MY OWN EXPOSURE to Celine Dion has come mainly through her movie-soundtrack songs: "Beauty and the Beast," "When I Fall in Love" from Sleepless in Seattle, "Because You Love Me" from Up Close & Personal, and "My Heart Will Go On" from Titanic, as well as a smattering of other songs I heard on the radio but often didn't know they were hers until I read this book. I'm probably one of those few middle-of-the-road people on Celine, because I've never actually sought her out or bought an album, but I never really cringed at her either — potentially because I didn't cringe at the open sentimentality of the movies associated with her songs. Yes, "My Heart Will Go On" was mercilessly overplayed in 1998, but in the context of Titanic, as the song plays over the end credits, what else would you want but an openly effusive tribute to the resilience of the human spirit, the ability to move past adversity but still hold in remembrance what is lost? What would be the point of something more restrained?

Wilson writes: "In critical discourse, it's as if the only action going on when music is playing is the activity of evaluating music. The question becomes, 'Is this good music to listen to while you're making aesthetic judgments?' ... Celine Dion, on the other hand, is lousy music to make aesthetic judgments to, but might be excellent for having a first kiss, or burying your grandma, or breaking down in tears..."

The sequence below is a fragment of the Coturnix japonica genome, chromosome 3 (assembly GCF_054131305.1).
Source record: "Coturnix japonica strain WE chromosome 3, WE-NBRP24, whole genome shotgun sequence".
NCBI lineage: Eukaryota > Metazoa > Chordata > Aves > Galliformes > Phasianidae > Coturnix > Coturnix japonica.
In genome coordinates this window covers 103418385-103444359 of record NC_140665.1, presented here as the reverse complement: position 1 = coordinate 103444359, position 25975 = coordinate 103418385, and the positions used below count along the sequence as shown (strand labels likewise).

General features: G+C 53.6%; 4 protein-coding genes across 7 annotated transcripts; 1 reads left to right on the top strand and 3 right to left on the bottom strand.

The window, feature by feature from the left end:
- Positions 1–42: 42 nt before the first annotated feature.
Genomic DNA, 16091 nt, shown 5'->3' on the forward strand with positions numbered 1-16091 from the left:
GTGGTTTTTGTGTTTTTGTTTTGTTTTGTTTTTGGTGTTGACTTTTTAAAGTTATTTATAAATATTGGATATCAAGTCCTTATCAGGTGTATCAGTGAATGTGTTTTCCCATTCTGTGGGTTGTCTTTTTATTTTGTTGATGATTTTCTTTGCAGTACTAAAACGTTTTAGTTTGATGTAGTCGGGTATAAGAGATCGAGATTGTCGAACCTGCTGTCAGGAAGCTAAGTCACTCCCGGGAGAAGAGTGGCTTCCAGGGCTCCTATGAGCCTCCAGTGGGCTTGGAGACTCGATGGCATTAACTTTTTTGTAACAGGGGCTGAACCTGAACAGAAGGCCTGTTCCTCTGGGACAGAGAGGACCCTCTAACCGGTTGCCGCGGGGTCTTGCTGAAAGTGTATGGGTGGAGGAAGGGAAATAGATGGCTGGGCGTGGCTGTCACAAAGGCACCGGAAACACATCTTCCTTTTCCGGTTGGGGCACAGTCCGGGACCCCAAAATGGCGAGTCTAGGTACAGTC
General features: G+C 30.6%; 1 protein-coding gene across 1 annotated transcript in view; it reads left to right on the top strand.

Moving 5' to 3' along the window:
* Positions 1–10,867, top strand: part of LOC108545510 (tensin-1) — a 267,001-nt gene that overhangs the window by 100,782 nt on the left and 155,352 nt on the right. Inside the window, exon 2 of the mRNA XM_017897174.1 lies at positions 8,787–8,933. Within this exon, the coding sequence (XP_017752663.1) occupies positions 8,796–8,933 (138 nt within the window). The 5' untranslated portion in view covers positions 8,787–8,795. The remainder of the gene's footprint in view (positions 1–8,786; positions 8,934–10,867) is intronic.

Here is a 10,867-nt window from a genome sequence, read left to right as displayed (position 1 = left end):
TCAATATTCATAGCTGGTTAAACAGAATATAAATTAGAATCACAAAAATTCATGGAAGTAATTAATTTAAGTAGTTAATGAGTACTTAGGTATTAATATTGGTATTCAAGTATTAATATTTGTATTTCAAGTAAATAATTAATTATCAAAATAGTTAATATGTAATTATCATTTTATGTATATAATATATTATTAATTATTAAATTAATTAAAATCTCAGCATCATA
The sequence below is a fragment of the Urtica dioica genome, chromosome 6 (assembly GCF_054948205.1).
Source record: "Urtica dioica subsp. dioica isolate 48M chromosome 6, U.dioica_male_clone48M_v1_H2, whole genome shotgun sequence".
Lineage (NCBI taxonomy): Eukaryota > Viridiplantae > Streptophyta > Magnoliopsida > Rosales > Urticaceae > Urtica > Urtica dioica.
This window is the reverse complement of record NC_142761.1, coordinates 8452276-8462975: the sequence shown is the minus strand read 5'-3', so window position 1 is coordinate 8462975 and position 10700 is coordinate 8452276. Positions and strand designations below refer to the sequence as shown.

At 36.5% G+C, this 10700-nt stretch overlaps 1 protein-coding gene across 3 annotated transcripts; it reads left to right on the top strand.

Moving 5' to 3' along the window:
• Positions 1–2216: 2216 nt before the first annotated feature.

The whole point of art, I think, is that is is meant to be of use to us, to be entwined with us. It is meant to intersect with our emotional life. If you don't have at least ten good stories of experiences you've had at the movies that outshine the movies themselves in your memory, but you love the films all the same for bringing back those memories — of first dates, romantic escapades, graduation parties, a family outing, a drive-in, a trip downtown, a birthday, a reunion of friends, a vacation escape — then maybe you're missing out on what film has to offer. It's the difference between enjoying a Thanksgiving feast around the family table and eating alone at the highest caliber restaurant. The emotional component is part of the appeal, not a hurdle to get past.

"When this album was first released I assumed that it was shallow, that it was beneath me. A decade later I don't see the advantage is holding yourself above things; down on the surface is where the action is, the first layer of the unfathomable depths. Down there is where your heart gets beaten up, but keeps on beating. It does go on and on. The story is true."

My emphasis has largely been on the intersection of faith and art, between Christian living and artistic experience, and even though Wilson is not a Christian, he nails in this paragraph the key intersection I have found between the two, which is that you get the most out of them when you get your hands dirty, when you go where the action is. As long as Christianity remains a certain set of beliefs and theoretical abstracts about life, it is entirely missing the point. Our experiences and failures with trying to love our neighbors brings us to a deeper understanding of the mystery of God and the grace of Christ that ten thousand sermons or hours of study cannot bring us. Analysis is important, to be sure, but moreso in reflection and contemplation after the fact, after jumping in headfirst and wading through the unknown. In the same way, an analysis of art is mostly useful to me only after I've made myself available to be swept up, and fully immersed in the art — when I am seeking to better understand my reactions, my process, and the reasons that the experience affected me a particular way.